As we navigated the path, our guides paused to show us “popcorn” made of stone contrasting with fantastic threads of frozen liquid stone that shimmered in the glow from our headlamps. Slowly, we passed through narrow crevices in stone walls and scrambled over blocks of fallen rock to view the marvels surrounding us. Throughout the tour, we sought to preserve the cave in literally as untouched a manner as possible. Marked handholds and the guides reminded us to take our time.
Next, a cavern filled with pools of water opened before us. Small bridges wound crookedly through the glistening still water. Occasional drops from the darkness above created ripples.
As we passed through the chamber, our guide pointed out more formations. Little round pebbles or cave pearls lay scattered about as if dropped by a careless jeweler.
Stalagmites and stalagtites touched to form columns. Draperies of stone rippled like clothing or kelp forests in oceans.
We saw evidence of blackened, crumbled areas where past tourists had not used care. Graffiti dating back to 1925 marred majestic columns of white.
Translucent panels of amber and cream rock mimicked curtains. Huge broken blocks of stone from a long ago ceiling collapse brought home just how much rock separated our small selves from the surface.
The caves’ intricate ornamentation and vast open areas reminded me of stone carvings in obscure niches of great Gothic cathedrals. In these man-made cathedrals rising above ground to the sky, artisans labored to create beauty in areas visible only from above. In the underground cathedral of Carlsbad Caverns, beauty emerged in the depths carved by unseen hands. Thousands of years ago, sulfuric acid hollowed out limestone to form a network of tunnels and caverns. Erosion and surface collapse opened entrances to the outside. Over eons, water sculpted minerals into art invisible to human eyes. As a first-time visitor, I felt I shared in the wonder and awe of the first explorers to see the depths of these caverns.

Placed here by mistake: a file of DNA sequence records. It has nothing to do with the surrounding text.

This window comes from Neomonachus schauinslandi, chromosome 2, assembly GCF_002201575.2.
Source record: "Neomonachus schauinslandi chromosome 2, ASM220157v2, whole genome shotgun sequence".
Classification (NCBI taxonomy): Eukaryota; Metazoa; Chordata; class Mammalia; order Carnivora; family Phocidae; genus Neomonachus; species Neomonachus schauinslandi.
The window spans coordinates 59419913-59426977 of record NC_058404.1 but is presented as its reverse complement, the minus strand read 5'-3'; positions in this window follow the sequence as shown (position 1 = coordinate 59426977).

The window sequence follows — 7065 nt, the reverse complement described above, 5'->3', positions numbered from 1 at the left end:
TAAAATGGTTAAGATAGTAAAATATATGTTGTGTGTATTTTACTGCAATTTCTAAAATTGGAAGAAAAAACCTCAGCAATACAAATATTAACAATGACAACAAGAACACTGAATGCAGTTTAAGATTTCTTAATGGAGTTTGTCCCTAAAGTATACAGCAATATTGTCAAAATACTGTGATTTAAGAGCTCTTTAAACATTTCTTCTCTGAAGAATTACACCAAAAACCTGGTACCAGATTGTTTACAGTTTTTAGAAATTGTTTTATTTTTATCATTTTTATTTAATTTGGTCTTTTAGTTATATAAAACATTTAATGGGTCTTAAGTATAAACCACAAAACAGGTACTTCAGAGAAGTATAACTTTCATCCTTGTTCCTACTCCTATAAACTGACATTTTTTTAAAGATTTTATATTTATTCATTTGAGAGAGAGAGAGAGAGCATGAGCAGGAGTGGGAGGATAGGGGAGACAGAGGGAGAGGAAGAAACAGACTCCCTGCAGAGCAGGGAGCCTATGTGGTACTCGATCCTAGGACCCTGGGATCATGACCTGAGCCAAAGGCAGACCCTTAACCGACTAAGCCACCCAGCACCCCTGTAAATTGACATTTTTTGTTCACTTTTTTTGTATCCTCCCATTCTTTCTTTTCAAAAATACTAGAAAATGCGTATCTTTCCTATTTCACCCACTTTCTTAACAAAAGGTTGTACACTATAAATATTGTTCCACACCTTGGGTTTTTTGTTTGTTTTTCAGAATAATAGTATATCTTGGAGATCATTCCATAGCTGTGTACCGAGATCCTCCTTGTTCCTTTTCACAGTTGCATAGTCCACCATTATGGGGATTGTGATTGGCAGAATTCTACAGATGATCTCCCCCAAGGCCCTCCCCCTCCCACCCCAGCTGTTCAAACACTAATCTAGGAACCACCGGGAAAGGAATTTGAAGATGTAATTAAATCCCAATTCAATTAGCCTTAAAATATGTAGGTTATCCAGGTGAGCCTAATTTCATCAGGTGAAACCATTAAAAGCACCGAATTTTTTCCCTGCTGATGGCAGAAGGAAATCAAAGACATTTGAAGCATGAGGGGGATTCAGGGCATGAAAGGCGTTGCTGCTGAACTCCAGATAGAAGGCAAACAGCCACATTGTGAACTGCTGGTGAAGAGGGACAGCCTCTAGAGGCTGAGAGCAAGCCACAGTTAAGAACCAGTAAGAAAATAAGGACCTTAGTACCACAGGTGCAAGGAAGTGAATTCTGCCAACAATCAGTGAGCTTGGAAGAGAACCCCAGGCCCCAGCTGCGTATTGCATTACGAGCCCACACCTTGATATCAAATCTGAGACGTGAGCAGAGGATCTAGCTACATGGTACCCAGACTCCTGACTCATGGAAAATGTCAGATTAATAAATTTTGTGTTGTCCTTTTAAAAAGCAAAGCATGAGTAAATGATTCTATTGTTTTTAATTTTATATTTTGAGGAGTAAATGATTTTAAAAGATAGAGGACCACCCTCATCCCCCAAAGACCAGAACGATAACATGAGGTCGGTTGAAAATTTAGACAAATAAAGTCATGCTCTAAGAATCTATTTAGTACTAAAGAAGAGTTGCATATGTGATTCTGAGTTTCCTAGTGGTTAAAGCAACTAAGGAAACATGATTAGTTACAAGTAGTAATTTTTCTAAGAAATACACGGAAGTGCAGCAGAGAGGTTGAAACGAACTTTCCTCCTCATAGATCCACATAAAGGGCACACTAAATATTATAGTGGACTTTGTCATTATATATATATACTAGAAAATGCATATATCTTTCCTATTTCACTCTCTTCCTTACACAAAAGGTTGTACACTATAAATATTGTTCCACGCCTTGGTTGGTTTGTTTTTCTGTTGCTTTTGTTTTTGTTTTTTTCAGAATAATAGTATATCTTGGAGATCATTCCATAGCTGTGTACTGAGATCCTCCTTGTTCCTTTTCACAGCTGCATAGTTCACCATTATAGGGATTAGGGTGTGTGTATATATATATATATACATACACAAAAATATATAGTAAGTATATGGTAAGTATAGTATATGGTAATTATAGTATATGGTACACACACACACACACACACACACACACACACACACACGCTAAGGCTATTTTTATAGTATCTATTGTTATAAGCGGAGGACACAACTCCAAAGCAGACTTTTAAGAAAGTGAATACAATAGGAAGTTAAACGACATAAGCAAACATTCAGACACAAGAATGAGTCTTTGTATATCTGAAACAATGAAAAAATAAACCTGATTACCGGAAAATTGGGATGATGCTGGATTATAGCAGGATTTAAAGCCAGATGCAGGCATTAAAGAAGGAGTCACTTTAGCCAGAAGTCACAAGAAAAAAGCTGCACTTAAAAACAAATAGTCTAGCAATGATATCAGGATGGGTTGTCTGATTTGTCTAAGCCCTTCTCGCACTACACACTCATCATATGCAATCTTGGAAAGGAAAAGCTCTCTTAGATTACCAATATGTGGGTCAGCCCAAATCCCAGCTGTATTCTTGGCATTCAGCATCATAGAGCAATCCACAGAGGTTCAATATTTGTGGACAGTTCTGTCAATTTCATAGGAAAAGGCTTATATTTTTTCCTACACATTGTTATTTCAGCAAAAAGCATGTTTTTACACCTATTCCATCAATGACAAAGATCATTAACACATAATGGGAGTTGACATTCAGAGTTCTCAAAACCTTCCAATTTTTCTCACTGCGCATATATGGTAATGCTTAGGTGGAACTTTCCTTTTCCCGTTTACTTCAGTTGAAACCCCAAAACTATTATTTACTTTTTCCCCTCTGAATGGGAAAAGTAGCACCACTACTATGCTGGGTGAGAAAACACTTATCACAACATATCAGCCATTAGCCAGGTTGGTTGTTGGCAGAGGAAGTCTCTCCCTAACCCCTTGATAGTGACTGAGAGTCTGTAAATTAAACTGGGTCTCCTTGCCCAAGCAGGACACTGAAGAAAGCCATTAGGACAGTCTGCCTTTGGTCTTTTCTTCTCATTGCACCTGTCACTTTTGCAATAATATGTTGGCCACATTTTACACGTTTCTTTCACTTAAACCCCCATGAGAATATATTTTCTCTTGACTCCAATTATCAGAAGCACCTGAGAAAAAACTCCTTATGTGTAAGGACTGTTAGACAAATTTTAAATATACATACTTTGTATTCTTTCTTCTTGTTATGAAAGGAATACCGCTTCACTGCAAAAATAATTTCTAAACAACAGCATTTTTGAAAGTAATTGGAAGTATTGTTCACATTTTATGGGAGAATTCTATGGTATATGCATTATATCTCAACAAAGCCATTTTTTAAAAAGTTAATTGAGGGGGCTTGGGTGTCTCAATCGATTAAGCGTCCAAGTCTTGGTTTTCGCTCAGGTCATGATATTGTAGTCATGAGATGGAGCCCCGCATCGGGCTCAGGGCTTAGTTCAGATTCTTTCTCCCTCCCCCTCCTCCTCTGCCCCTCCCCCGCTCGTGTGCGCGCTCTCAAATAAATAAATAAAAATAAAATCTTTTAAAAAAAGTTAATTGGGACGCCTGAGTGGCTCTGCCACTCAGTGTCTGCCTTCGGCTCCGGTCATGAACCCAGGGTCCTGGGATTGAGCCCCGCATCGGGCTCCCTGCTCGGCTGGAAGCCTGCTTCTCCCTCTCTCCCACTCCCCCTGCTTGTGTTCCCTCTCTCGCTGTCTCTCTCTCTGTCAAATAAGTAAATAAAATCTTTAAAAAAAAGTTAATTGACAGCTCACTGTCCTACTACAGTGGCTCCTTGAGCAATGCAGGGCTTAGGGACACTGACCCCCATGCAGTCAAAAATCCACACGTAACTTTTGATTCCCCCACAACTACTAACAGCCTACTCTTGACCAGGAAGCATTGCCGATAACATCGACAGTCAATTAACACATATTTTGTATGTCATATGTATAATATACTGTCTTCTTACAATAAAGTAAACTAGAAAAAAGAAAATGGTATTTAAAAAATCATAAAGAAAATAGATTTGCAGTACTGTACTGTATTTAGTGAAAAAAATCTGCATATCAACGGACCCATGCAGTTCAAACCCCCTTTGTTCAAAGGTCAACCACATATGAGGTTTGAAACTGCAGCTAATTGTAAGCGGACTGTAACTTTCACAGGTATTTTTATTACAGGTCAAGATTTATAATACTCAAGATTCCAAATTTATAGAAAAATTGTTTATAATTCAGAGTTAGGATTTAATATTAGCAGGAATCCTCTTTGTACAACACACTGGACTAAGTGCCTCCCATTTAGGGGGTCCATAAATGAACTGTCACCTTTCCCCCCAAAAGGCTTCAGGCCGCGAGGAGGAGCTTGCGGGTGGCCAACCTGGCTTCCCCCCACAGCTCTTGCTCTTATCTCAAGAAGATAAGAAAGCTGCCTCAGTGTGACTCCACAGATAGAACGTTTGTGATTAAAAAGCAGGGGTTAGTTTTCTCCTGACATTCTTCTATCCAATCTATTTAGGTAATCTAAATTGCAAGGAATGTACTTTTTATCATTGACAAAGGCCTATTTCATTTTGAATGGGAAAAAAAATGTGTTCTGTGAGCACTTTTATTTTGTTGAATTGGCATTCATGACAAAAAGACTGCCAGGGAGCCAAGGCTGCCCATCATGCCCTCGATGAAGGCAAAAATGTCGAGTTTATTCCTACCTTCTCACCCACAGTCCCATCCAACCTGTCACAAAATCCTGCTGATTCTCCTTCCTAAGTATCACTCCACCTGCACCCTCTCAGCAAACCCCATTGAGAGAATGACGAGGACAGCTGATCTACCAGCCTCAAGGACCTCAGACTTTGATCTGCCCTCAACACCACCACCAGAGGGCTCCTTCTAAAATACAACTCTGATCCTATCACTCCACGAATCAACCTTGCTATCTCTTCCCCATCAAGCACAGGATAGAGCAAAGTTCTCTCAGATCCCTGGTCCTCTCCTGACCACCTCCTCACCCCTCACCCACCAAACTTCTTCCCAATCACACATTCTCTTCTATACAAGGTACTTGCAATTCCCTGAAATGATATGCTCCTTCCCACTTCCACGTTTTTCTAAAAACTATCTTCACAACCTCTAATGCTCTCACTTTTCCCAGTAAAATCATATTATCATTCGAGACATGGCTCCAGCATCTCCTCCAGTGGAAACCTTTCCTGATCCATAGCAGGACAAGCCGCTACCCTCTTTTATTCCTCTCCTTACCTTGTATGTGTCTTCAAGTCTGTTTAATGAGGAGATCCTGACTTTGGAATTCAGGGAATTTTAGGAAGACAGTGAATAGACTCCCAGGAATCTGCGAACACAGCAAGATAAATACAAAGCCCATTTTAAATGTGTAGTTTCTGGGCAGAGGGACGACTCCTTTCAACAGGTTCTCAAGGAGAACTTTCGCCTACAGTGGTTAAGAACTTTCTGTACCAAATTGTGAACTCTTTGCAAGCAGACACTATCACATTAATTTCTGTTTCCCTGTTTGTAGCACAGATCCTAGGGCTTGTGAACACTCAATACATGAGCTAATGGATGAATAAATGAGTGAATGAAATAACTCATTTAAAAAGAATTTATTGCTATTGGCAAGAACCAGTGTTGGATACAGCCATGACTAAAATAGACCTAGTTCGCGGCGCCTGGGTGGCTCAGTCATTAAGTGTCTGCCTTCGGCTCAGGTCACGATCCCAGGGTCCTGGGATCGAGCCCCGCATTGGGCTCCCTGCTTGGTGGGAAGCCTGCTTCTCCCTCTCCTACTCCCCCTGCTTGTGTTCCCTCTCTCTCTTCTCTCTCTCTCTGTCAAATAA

Surprised by the glorious varieties of beauty below, I thanked God for the love that created delights not seen until we labored through darkness to find them. Like the beauty of a snowflake or cell structure revealed by microscope, these remarkable formations existed long before anyone could appreciate them. What other unexpected marvelous sights await us as we journey through life to our ultimate destination? The wonders of Carlsbad Caverns provide a foretaste of what lies behind the curtain of our world, unseen except by the eyes of saints and wondering children.
Carlsbad Caverns is a U.S. national park in the Chihuahuan desert in southeast New Mexico. There are no fake colored lights or blaring music to distract from the natural beauty and history of the caves themselves. You can hike in through the original Natural Entrance or take an elevator down to the main Caverns and the Big Room trails. The main Caverns are dimly lit and the path has handrails, but is slippery in some areas. Specialty tours like the three hour Lower Cave tour need to be booked in advance but are temporarily suspended during the COVID pandemic. RV parking during the day is available at the park lots. I camped overnight in my trailer at a nearby state park, but beautiful boondocking sites are available close to the Caverns. May you find your visit as uplifting as I did!
Sharon Chang says
Definitely not Luray Caverns! So glad to read that you were up to the challenge of that exploration!
It was a wonderful experience from Fall 2019! The main level Big Room trails and Kings Cavern trails are very accessible in most parts. There’s an elevator, restrooms, and a snack bar. This 3 hour Lower Cave tour was physically demanding. While I’m stationary for health reasons, it is lovely to be able to share some of the wonderful experiences I’ve had traveling and look forward to more in the future!